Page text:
Nov 6, 2020


by Doranna Durgin 

     This book is a prequel to Dun Lady's Jess- I think by a hundred years but no idea where I got that from so could be wrong. It's set in the same magical world, and explains a little bit how some of the magic used later on in the Changespell books came about, but really most of the magic stuff is rather confusing and unexplained. The basic setup is this: Ehren was the closest man to the king, and in the prestigious King's Guard. He was sent away on an errand when the king and the rest of the Guard were set upon and killed. Ehren suspects of course, that he'd been sent away on purpose. Returning, he finds the new young king under the thumb of a devious wizard, and the new Guard doesn't welcome him much either. He's sent off again, to find some living relatives of the old king who might be a threat to the new, but really all he wants to do is find the assassin. Meanwhile, there's this guy named Laine travelling with his teenage sister in a trader's caravan. Laine has the ability to see magic, so he protects the travellers from magic traps set along the roadway, remnants of a past war. When their paths intersect, things get interesting. Ehren realizes that Laine might lead him to one of his goals- but the connection is much more intertwined than anyone suspects at first. The younger sister almost immediately develops a crush on Ehren (nothing goes beyond flirting, but there's definitely romantic tension throughout the whole story). The Guard tries to teach Laine some skills so he can actually use his sword effectively. There's a magic ring, bandits, conspiracies against the throne, plenty of adventure, swordplay and just plain old rough travel.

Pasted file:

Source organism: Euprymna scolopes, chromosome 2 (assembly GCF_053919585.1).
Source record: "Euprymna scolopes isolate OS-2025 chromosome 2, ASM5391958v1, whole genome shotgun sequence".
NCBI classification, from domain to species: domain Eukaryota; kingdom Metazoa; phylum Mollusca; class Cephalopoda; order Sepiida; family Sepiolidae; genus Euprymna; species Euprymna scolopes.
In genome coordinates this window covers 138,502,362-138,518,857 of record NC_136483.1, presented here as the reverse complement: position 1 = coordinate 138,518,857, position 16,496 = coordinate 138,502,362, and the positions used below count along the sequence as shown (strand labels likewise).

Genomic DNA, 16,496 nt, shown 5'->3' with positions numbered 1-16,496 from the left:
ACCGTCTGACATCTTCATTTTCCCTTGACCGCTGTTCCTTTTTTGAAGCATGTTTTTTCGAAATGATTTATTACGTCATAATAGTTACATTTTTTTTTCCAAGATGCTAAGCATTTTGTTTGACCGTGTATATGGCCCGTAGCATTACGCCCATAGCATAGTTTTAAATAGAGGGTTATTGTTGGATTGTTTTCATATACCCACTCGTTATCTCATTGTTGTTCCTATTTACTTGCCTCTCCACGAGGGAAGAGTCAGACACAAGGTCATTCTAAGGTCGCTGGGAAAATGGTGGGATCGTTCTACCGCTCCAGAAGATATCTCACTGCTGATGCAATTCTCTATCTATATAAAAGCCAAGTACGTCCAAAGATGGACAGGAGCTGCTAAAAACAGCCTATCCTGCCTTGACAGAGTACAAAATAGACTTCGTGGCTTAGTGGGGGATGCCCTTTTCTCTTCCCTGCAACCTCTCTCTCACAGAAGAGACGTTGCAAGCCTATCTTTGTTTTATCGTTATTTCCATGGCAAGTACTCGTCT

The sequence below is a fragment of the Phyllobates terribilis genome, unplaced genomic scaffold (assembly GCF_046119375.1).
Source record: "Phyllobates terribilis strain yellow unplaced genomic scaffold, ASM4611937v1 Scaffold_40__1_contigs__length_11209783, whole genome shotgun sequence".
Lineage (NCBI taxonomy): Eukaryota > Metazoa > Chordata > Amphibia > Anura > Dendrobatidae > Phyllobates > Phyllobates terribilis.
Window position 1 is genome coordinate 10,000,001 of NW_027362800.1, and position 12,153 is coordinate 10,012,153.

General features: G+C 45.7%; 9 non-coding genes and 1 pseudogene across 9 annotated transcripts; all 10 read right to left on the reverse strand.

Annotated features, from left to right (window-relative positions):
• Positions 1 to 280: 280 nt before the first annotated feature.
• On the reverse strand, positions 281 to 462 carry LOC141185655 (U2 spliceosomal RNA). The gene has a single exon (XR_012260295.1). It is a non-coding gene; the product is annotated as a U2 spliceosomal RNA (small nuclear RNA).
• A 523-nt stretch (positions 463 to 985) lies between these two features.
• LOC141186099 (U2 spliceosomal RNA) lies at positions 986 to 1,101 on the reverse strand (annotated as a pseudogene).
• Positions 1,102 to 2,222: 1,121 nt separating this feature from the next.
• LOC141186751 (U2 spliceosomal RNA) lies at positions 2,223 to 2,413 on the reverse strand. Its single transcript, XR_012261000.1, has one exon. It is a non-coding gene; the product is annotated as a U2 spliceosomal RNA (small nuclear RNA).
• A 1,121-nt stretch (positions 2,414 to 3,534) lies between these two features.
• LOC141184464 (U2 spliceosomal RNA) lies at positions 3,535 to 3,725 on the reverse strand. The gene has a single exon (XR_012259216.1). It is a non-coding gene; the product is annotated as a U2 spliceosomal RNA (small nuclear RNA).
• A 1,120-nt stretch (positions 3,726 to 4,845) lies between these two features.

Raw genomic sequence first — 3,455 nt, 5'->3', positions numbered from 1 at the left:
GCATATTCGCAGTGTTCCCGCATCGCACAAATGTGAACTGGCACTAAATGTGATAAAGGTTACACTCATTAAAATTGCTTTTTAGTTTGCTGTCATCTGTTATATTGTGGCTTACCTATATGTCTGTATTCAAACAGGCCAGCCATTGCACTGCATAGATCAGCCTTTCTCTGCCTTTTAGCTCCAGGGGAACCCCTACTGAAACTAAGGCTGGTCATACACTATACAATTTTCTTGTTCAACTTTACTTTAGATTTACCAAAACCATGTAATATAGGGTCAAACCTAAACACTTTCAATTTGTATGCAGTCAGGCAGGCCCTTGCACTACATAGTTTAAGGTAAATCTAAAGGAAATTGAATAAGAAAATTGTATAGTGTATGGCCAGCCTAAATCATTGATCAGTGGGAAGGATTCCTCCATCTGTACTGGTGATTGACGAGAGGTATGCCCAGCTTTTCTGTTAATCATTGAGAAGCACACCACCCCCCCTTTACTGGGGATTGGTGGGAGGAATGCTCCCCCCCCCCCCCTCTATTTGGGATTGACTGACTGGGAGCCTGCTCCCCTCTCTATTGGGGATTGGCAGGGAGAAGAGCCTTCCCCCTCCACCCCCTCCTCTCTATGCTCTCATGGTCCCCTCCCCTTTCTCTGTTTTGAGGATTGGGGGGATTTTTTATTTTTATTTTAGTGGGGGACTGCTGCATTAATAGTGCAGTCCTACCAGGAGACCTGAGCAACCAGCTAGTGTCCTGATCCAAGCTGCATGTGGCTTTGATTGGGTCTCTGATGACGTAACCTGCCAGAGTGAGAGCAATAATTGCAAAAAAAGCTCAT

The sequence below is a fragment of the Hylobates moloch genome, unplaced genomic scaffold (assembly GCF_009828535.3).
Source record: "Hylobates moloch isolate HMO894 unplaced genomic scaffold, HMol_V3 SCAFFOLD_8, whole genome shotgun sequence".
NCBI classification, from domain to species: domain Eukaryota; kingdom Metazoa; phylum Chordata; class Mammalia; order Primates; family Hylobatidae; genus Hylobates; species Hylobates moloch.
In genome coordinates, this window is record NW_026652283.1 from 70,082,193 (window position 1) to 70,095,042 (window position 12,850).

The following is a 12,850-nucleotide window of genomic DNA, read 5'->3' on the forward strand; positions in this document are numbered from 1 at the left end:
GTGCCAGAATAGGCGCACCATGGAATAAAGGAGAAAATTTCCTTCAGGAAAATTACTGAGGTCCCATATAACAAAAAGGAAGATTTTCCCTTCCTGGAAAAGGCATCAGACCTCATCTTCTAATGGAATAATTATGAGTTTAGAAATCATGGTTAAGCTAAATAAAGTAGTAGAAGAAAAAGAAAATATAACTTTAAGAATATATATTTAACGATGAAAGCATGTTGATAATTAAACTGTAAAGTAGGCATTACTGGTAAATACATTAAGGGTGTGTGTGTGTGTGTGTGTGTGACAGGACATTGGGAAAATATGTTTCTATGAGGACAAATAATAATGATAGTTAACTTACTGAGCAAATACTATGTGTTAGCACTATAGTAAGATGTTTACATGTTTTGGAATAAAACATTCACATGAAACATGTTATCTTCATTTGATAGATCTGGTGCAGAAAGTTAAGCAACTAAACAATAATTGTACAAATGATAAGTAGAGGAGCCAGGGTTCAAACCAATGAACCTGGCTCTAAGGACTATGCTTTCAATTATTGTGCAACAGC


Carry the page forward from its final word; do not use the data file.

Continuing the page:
The story is just as much about the relationships between people as it is about solving the mystery of who killed the king, who created the nasty magic spells that endanger any travel, and why Laine has stressful dreams where he appears to see and experience the lives of other people (crucial to the plot). I was kind of surprised to find that one aspect of the story had to do with drug trafficking- there's an addictive substance that endangers the lives of magic people who use it- and smugglers getting it across boarders- reminded me that one of Durgin's other books also had this kind of theme. Oh, and the horses! Ehren's two horses are just as strong characters as any of the people. The horses were great. Name of the book comes from a wasteland that separates two of the countries in the story- impassable unless you have a magic charm as protection. The description of that place was really intriguing, I was surprised it only came up near the very end, kind of wanted more detail on that. I liked this one well enough.

Rating: 3/5                         342 pages, 1998

No comments:

Post a Comment

Comments are screened due to spam.